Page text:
Nova Scotians with mental disabilities focus of human rights inquiry

A human rights inquiry into how the province houses people with mental disabilities is moving forward.

Three Nova Scotians claim they are living in mental health institutions unnecessarily

Three Nova Scotians who are in mental health institutions say the province has been keeping them there unnecessarily. 

And now an inquiry before a Nova Scotia Human Rights Board panel will look into why Beth MacLean, Sheila Livingstone and Joseph Delaney, who have mental disabilities, aren't being permitted to live in community housing.

The human rights complaint that was filed on their behalf states that MacLean has trouble learning and suffers from a mood disorder. 

"I want to live in a home, on a street in a neighbourhood, and to live a normal life," MacLean's statement says.

"Since I was 10 years old, I have been provided with care by the province. The care has always been congregate and institutional. It never included an education. It has always been coerced; neither I nor my family were offered real choices as to where I could live or with whom." 

Spent years in institutions

Livingstone was diagnosed with a schizophrenia affective disorder, an intellectual disability and developed dementia in 2002. 

Delaney also has a severe learning disability, cyclic mood disorder and other health conditions. 

All three have been institutionalized for more than five years.

MacLean has been kept on a locked ward for almost 15 years, while Livingstone spent about 19 years in one institution or another.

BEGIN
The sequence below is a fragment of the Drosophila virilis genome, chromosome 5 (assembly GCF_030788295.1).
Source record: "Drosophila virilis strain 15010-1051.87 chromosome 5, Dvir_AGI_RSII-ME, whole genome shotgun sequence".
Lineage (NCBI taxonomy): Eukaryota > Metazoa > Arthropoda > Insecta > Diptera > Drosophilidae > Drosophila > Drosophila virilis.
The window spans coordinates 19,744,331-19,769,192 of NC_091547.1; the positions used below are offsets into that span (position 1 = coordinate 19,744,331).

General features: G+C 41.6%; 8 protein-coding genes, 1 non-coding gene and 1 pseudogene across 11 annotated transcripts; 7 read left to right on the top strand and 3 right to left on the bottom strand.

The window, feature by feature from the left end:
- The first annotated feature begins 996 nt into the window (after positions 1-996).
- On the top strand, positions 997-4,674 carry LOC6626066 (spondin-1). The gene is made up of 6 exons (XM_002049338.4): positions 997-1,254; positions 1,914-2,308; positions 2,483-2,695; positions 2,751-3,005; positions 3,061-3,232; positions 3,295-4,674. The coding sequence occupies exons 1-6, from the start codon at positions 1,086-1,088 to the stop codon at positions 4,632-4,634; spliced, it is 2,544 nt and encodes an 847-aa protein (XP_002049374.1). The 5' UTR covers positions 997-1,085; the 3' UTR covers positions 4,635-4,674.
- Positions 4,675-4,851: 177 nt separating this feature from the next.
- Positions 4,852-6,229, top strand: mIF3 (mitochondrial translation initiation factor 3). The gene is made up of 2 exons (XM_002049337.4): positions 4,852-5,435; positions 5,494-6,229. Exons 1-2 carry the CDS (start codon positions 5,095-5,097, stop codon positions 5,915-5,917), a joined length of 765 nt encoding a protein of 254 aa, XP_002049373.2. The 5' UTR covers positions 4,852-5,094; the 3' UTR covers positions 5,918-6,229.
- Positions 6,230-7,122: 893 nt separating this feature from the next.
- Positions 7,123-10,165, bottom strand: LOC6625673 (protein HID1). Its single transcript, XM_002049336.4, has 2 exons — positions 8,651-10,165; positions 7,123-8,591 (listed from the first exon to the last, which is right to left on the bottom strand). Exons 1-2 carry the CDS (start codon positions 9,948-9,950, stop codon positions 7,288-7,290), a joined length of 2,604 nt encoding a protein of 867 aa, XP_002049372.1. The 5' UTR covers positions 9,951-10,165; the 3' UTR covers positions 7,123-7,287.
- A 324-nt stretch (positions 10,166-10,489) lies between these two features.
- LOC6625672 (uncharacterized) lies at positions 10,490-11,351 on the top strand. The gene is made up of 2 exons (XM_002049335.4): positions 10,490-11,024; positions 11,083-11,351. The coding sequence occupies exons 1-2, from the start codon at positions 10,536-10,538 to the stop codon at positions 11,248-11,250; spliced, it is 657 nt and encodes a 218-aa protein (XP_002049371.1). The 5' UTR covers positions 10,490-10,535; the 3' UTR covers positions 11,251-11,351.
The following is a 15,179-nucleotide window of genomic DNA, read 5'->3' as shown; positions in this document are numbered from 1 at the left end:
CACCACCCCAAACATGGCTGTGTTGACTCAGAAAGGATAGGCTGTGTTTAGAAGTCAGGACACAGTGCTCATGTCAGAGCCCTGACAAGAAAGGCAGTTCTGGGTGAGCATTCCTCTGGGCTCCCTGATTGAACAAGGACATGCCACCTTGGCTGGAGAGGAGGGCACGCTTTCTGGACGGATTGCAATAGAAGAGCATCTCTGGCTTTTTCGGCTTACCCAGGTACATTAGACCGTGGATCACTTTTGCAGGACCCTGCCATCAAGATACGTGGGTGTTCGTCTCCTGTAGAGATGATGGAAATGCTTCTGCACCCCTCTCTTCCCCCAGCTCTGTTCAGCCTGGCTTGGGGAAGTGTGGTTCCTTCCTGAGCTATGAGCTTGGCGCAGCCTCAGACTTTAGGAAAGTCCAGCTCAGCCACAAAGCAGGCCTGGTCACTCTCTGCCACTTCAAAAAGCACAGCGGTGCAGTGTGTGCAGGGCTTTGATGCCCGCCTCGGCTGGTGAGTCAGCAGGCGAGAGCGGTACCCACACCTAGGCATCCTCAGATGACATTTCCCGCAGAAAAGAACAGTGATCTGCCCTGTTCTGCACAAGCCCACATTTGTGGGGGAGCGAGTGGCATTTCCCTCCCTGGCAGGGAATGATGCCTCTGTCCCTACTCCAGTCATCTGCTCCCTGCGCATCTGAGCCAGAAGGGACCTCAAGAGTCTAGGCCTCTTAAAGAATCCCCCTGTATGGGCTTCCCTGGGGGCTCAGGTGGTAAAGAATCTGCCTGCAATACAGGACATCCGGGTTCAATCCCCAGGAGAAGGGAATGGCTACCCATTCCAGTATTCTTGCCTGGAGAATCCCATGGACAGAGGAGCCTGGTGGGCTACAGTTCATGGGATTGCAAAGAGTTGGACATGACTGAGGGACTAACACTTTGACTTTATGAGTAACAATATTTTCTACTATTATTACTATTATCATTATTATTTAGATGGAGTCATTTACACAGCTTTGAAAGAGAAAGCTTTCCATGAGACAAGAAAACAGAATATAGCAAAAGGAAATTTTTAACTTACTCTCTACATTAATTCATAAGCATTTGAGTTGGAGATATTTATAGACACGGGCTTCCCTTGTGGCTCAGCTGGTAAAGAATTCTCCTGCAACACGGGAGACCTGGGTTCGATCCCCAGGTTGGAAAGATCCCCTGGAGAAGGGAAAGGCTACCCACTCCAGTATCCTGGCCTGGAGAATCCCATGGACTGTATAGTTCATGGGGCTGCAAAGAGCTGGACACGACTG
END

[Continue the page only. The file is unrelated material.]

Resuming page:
They all want to be released and live in the community. The group claims the province's failure to provide community-based housing is a violation of their human rights.

Their lawyer Vincent Calderhead said there's no reason his clients should remain institutionalized.

"Imagine if you had been kept in an institution for that long, not at all for medical or legal reasons whatsoever, but rather simply because there was an inadequate amount of supportive community housing for you to live in."

Community housing more humane

Calderhead said community housing would provide support for his clients while letting them be part of the world. 

"It could be help with shopping, for bathing, for many of the functions of daily living.

"A small options home, but really it doesn't even need to be in one of those. It could be in a shared apartment with friends and if supports are in place then they can live as happy and fulfilled a life as possible, and that's what equality is about." 

Donna Franey is legal counsel for the Disability Rights Coalition. It's an aggrieved party in this case.

"The government is quite clearly from our perspective violating human rights, that they're not providing support for these folks with intellectual disabilities to live in the community and benefit from that. So violation of human rights by your own government is a very important issue."

These complaints will now go before a board of inquiry to determine if discrimination occurred.

It will be several months before the hearing begins.